Over the last couple of weeks I have been reading and trying some different things. As you know by reading through my site trying new things is what its all about. So heres one problem I was facing, I have a bbq at home that for some reason doesn’t kick out a that much heat, so when I am grilling a nice steak it has been difficult to get those beautiful looking grill marks. Well after some reading, and trial and error, I soon came across an article that was all about super heating your grill. Here’s how it works. 1st off make sure your grill is clean, this just saves you some cleaning later and this way you don’t lose as much heat when you go to do this. So, Make sure your grill is clean to start. Crank up the heat to high, and place either a backing sheet or some aluminum foil down on the area that you will be grilling on. Let the grill get as hot as it can. When you have it to the temp that you think will be good for grilling, remove the cover that you had placed on the grill and put some oil on it. Not on the cover but on the grill. This will smoke but don’t worry, just apply the oil safely. Now that your grill is as hot as it can be, throw that bad boy on the grill and viola. You will now get those beautiful grill marks just like at the restaurant. I have been doing this every time now and it works great. Check out this pic of a Flank steak I did the other day. Usually the lines would have been pretty faint, meat was great tasting but didn’t look as good. Now this thing looks like a movie star or beauty queen.
Another thing is, I cook ribs, a lot. My wife and I would have them weekly if we could but sometimes it’s just not in the budget. So when I do get the chance, I want to make them special. I treat these things as if they were my kids. I trim them with knife skills like a surgeon, remove the silver skin, rub them down with my home made rub and just baby the hell out of them. This week I tried doing them a totally different way then what I normally would do, cooking wise that is. Now I know a lot of hardcore “q” ers are probably laughing, but just remember you had to learn sometime too. So here are a couple of things that I did differently and they turned out to competition quality. Well at least I think so. First off I removed the lower grates from my bbq. This is because I will be using the upper rack. Now on my bbq I have a three burner system left , right and middle. For this cook I only used the middle burner, set on medium this gave me the temp of 225-250 that I needed to do these up nice and slow. I put a regular size baking sheet down that covered about 80 percent of the burners. I put it all the way to the back of the grill leaving the first three inches or so of the burners exposed. This gave me an area to put my smoker box and of course let the heat rise up. Anyways, so now that the baking sheet is down and I still have my upper rack in place, we are good to go. Now the baking sheet works as a multi purpose tool at this point. One is that it will catch any drippings from the ribs, thus preventing flare ups. Two is that it makes this true indirect cooking, for the fact that there is no heat going directly under the ribs. Three, this is where you can get creative. Use this as your moisture control area. By this I mean that as the ribs are cooking above you can add beer, water or whatever you want to it. This keeps constant moisture going in the grill so that your ribs don’t dry out during the process. What I did differently this time was instead of using beer or water. I used the remaining juice left over from the bowl that I was soaking my wood chips in. The wood chips add so much flavor and smell of the wood to the water, this way not am I only getting the smoky flavor from the wood chips that are burning in my smoker but I also get the flavor from the moisture that is now coming from the baking sheet. And trust me the meat will suck this up. So every time I would baste or flip the ribs I would continue to add “wood juice” lol, to the baking sheet. There was no way these were going to dry up. And just so you know. I think they turned out exactly the way I was expecting. So heres what I did. I trimmed and cleaned the ribs first, applied a very generous amount of rub on all sides of the ribs. Wrapped them up and placed them in the fridge overnight. I removed the ribs from the fridge and unwrapped them about an hour and a half before cooking. This gets them to room temp all the way through and ensures consistent cooking throughout. Plus this will dry out the ribs on the surface a bit so that they aren’t wet when you put them on the grill. One other key thing when doing this type of cook is to make sure you leave the lid closed through as much of the process that you can, if your heat is set right and you have used the tips above you will not have to open it at all except when basting or flipping. I opened my grill 4 times in 6 hrs of cooking. That’s it. And not for longer than needed. If you follow these tips I am sure you will not be disappointed.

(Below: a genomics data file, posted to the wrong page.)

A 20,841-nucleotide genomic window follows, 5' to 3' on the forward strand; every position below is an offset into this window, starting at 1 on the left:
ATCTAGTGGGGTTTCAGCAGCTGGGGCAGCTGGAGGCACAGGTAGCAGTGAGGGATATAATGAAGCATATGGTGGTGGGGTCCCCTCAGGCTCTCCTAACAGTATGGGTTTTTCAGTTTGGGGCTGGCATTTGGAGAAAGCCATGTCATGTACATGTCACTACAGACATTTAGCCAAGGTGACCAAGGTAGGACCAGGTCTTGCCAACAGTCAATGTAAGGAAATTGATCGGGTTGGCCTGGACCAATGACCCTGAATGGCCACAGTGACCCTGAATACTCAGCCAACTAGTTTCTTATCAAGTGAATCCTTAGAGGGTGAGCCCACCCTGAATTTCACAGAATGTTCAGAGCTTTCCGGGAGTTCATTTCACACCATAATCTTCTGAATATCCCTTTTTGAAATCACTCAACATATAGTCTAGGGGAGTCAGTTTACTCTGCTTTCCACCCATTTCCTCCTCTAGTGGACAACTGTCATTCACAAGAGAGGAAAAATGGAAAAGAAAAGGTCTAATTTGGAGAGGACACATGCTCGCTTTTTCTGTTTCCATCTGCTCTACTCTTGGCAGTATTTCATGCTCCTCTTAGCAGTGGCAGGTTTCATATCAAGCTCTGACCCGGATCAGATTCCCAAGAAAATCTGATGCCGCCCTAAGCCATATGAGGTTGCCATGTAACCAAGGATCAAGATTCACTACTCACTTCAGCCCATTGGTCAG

So there are a few tips to help make you the master of your domain next time yer grillin. I hope you try them and I hope they work for you as well as they did for me. Mmmmmm , getting hungry when s lunch.
Oh yeah, and by the way, I am enteringthe Sears: Grilling Is Happiness Ambassador program follow this link to find out more about it. www.flipgrillman.com
Take care and keep the fire hot.